SMMUSD HDQTRS — Public school officials are taking another look at a series of controversial changes to district advisory committees following concerns raised recently by the Board of Education and parents about including more public input in the proposed revisions.
The policy, which would affect the eight volunteer committees that currently advise district officials on matters ranging from finances to student health and safety, was scheduled for adoption by the Board of Education on Nov. 19. It was postponed for several weeks because two key school board members who worked on the policy — Barry Snell and Maria Leon-Vazquez — were absent and ongoing concerns from committee members about providing more public input in the policy changes.
A meeting of DAC chairs, vice chairs, Superintendent Tim Cuneo and several board members was scheduled for Monday night to go over some key areas of concern, including how members are selected for the committee. The policy will be brought back to the board for action on Dec. 10, Cuneo said.
One of the biggest areas of concern involves how the committee makes decisions. The policy currently states that a committee can take a vote provided that there is a quorum. The board at its recent meeting last month, however, was divided on whether there should be a quorum or majority of total membership available.
“That is not super feasible in terms of getting any work done because we rarely get a quorum,” Theresa Harris, the chair of the Special Education District Advisory Committee (SEDAC), said.
Also up for discussion is the development of the committee’s agenda and who will be responsible for it.
“It’s always the chair person with staff who puts together the agenda for the DAC and the board has talked about having the chair, the vice chair with the staff to put together the agenda,” Cuneo said.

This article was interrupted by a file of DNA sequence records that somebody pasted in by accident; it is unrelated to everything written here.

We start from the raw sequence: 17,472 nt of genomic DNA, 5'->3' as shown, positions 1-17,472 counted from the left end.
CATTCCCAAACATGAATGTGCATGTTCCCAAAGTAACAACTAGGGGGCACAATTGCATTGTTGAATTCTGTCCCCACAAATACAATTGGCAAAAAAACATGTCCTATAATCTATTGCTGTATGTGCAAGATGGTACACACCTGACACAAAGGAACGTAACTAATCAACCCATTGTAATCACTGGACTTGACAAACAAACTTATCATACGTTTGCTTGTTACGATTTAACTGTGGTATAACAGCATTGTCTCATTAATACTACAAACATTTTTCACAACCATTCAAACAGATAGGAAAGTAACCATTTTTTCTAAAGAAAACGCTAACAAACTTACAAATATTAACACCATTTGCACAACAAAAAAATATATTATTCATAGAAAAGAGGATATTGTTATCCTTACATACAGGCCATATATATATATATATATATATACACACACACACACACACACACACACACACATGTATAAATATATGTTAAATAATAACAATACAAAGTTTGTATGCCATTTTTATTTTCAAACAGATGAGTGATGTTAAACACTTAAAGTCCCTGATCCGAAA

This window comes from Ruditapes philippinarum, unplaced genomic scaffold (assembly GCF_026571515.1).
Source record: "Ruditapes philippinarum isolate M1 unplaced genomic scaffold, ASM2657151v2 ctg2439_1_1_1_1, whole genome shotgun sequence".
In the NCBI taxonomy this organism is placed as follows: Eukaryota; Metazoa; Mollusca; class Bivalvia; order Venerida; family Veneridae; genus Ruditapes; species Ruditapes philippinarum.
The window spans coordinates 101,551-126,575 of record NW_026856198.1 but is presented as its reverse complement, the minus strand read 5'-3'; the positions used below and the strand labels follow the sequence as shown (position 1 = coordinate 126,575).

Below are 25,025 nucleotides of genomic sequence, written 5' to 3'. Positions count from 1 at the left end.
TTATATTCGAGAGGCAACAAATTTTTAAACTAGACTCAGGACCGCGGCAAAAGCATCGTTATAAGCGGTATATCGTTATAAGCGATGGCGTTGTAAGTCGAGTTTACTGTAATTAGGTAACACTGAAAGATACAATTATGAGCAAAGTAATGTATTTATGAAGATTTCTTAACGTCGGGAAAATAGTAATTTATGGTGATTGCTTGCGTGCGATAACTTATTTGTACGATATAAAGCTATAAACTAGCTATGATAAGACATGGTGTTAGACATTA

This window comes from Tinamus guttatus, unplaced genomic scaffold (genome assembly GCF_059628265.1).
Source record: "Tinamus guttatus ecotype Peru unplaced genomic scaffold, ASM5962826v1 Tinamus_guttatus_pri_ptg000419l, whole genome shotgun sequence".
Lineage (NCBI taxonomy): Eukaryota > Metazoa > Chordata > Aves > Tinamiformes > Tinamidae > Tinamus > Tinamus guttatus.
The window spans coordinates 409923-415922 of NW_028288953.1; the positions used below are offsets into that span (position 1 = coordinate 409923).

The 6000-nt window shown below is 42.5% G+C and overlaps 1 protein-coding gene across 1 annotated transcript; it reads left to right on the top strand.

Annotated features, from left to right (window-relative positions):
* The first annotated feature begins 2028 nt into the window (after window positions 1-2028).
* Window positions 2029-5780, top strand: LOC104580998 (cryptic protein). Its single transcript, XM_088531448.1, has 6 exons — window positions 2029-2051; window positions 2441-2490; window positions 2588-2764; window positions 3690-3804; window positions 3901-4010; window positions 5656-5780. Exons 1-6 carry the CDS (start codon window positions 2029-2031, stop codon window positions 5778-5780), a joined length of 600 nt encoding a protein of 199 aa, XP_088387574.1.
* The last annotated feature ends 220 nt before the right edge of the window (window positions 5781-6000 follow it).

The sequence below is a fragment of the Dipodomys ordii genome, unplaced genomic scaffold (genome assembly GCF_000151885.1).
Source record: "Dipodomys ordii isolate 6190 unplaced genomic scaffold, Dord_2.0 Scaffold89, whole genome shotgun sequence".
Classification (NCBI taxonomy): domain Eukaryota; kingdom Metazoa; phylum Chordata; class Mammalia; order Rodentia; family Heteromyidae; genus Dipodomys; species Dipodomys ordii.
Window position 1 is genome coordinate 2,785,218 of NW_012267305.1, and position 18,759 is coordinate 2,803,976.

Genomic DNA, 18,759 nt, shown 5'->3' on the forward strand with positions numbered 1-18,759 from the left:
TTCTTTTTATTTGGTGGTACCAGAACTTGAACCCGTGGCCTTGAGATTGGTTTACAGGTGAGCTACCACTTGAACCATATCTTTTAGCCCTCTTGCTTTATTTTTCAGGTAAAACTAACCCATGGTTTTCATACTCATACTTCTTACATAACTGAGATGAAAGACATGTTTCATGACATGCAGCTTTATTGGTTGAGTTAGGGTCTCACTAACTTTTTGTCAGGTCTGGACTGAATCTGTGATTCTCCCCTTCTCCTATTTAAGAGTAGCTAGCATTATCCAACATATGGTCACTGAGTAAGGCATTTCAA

Cuneo said that the selection process of committee members might change. The board has expressed a desire to appoint members rather than the committee review the applications first.
Kelly Pye, who was among the board members expected to meet on Monday with the DAC chairs, said she wanted to send the policy back to include more collaboration between the different committees in the policy, creating a document that will reflect different viewpoints.
“Several of our DACs operate differently and have different types of membership and we want to make sure that the policy works for each different (committee),” she said. “We don’t want to prescribe something that won’t be workable for them.”
Some committee chairs said that the district should try enforcing its existing policy.
Pat Nolan, the chair of the Health and Safety District Advisory Committee, said that if the district enforced its existing policy, revisions might not be necessary.
The DAC policy is one of the last remaining pieces in a more than year-long effort by the district to review over 400 policies, administrative regulations and exhibits that guide the Santa Monica-Malibu Unified School District every day, some of which haven’t been updated since the 1970s.
The proposed changes first drew concerns in September when district staff originally proposed revising the policy to restrict members to two, four-year terms with the possibility of a third term with a two-thirds vote by the school board. Some have questioned whether the district is looking to impose more control over the committees.
That term limits has since been removed.
“We all want the DACs to function effectively so we need to understand what the board and superintendent are trying to accomplish, as well as define the specific area that is targeted with each change, in order to help evaluate the proposal and understand what the ultimate effect will be,” Zina Josephs, member of the Visual and Performing Arts District Advisory Committee, said.